Breast or leg?

Ratatouille. The word comes from Occitan (ratatolha), a romance language spoken in southern France, Italy’s Occitan Valleys, Monaco and Spain’s Val d’Aran. The French word “touiller” means to toss food. The dish originated in the area around present day Occitan Provenca.

To me, it is a wonderful childhood memory of my Nanna. I loved ratatouille as a kid, especially hers. My preference was for a large bowl of the vegetable goodness covered in grated cheese. A satisfying and comforting meal that could hold it's own, no side of meat required.

It is still a regular feature in our home, most commonly the day before market day! I wouldn’t say we follow a traditional ratatouille recipe every time. It sometimes becomes more of a “what’s left in the fridge” style dish.

Last night I took this favourite vegetable dish of mine to a whole new level. I added some chicken (breast for Andrew of course!) and encased it in puff pastry. I have just finished demolishing the leftovers for lunch.

There is only one poor quality photo of the delicious pie to accompany this post but you will have to make do as I wanted to share the recipe ASAP!

It is quick, simple, tasty and perfect for winter (or an apartment that sports Arctic like air conditioning!).


Chicken and Ratatouille Pie
A traditional ratatouille dish will use peppers (capsicum) but I am not a fan. You can also vary the below vegetable list, be as creative as you like! Celery and spinach are another two vegetables I on occasion like to sub in to a ratatouille. Or as stated above use "what's left in the fridge"!

1 medium red onion, finely diced
2 cloves of garlic, finely diced
3 small or 1 large leek, sliced
1 large eggplant, slice into 0.5cm rounds and then cut each round into quarters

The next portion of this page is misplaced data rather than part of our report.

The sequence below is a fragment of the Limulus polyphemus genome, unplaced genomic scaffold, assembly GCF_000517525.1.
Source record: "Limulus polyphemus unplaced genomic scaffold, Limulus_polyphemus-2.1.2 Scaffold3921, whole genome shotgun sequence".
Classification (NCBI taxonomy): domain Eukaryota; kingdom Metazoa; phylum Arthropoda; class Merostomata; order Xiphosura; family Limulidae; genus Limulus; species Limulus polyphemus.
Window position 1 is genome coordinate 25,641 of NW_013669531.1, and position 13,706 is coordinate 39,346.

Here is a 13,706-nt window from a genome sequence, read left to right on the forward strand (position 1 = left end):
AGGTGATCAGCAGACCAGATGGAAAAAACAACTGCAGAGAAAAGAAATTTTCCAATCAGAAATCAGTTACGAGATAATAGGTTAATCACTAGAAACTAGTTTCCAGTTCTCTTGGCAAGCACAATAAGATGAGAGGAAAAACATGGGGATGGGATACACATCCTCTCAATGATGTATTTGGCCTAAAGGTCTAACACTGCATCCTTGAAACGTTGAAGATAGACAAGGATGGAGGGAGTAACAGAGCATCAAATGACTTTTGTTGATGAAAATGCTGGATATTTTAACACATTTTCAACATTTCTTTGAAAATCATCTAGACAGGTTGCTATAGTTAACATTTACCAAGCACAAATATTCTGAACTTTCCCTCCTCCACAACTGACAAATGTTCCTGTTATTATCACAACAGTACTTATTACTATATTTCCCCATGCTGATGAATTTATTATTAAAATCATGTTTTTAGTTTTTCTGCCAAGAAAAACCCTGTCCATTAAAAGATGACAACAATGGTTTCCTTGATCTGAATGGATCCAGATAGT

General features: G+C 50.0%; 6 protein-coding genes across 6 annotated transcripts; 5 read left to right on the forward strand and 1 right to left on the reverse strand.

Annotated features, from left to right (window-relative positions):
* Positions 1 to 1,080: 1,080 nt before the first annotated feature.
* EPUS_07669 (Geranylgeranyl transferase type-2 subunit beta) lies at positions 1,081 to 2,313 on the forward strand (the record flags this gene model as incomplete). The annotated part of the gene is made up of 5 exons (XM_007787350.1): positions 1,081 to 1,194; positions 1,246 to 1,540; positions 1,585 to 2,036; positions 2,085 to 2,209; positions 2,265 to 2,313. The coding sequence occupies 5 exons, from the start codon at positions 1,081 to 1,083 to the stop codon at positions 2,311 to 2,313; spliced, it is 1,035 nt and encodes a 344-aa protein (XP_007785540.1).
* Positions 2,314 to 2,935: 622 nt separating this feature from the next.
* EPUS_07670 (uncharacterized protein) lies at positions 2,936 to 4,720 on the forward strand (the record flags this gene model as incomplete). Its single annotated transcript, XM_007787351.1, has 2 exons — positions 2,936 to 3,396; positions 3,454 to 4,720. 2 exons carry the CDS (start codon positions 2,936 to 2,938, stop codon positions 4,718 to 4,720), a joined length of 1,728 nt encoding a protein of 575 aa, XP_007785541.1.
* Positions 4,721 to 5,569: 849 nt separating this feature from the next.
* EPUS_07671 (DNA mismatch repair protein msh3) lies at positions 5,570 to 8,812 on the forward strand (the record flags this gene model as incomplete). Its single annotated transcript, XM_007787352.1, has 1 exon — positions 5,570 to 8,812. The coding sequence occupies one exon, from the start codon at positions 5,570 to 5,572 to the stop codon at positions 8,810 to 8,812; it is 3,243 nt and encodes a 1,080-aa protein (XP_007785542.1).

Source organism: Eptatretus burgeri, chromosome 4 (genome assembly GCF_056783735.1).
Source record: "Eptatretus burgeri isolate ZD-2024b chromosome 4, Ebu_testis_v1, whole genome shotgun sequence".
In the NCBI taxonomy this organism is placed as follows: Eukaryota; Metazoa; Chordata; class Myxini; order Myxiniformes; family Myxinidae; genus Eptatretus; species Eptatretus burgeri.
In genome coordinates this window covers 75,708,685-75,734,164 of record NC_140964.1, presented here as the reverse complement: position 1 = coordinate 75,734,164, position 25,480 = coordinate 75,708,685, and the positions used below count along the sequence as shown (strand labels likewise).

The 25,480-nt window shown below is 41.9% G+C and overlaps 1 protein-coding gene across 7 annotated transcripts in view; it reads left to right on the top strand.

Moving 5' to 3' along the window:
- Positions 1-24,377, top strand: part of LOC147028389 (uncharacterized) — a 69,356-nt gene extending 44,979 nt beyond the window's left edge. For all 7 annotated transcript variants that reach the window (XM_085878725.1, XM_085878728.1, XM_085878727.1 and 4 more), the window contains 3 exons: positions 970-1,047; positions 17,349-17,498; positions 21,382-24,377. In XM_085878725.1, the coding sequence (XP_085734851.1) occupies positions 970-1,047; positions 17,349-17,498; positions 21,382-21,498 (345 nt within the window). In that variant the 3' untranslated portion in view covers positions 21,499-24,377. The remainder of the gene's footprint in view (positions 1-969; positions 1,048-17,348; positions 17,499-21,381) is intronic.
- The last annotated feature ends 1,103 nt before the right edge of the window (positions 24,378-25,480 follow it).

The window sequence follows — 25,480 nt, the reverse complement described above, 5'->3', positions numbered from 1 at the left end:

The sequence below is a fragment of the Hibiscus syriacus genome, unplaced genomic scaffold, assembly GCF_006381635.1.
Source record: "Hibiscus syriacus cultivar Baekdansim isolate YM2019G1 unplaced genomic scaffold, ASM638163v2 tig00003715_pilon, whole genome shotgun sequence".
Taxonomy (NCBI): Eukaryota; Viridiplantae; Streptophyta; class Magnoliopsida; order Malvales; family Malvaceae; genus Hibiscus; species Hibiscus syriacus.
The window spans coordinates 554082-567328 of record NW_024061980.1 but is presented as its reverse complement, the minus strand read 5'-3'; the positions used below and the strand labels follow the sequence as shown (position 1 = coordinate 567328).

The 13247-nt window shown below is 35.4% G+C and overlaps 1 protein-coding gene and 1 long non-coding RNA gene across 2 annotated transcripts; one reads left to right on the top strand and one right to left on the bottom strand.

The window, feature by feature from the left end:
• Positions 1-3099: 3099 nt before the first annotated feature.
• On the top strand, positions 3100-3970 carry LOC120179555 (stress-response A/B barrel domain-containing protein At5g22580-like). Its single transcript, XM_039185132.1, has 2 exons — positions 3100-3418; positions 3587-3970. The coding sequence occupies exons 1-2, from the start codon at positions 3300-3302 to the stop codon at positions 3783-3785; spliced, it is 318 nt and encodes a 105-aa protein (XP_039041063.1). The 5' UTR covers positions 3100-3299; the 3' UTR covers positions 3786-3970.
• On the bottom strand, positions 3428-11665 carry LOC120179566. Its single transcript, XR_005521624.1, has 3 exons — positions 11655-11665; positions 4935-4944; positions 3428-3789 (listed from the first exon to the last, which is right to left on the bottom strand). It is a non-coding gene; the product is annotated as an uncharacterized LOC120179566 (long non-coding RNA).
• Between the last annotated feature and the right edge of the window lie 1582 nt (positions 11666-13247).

½ a yellow & ½ a green zucchini, slice into 1cm rounds then cut each round into quarters
10 button mushrooms chopped into quarters
Large fistful of thin French beans
500g of chicken breast or thigh diced into 1cm cubes
1 tin of chopped, peeled tomatoes
1 tbs of tomato paste
1 large or 2 small chicken stock cubes
2tbs of cornflour, mix into a paste by adding 3 tbs of water
2 sheets of puff pastry (I use Pampas)
Ground black pepper and sea salt
1 beaten egg for glazing

Preheat your oven to 160°C. Prepare all of your vegetables and the chicken.

Heat a solid dash of olive oil in a heavy based soup pot on the stove, add the chopped garlic, leek and onion and gently fry until the onion is translucent. Add the diced chicken and seal all sides.

At the same time dissolve the chicken stock cube(s) in 3tbs of boiling water and add the tomato paste. Stir to form a thick but pourable paste. Add a touch more water if the consistency isn't pourable.

Once the chicken is sealed add all of the vegetables to the pot as well as the tinned tomatoes, the tomato paste mixture and season with ground black pepper and sea salt to taste.

Add an extra cup of water and allow the mixture to simmer on the stove until the vegetables just start to become tender, have reduced a little in volume and some of the liquid has evapourated. This should take around 20 minutes.

Add your cornflour paste to thicken the remaining liquid and remove the pot from the heat.

Take one sheet of your puff pastry and line the bottom and sides of a 23cm loose bottom round flan tin that has deep sides. Spoon in half of the chicken and ratatouille mixture then seal the pie with the remaining sheet of puff pastry.

Cut four small slits in the lid to allow steam to escape while the pie is baking in the oven and glaze the lid with the beaten egg.

Place the pie in the oven and bake until the pastry has puffed and the lid is golden. This should take around 40 minutes.

Serve with a small green salad, warm minted peas or blanched kale.

Yield: 2 pies - the chicken mixture will make enough for 2 pies if you use a 23cm round loose bottom flan tin. I made 1 pie and froze the remaining mixture "as was" for an easy meal on another week night. I will use it in another pie or you could also serve it atop pasta or bake it into a lasagna.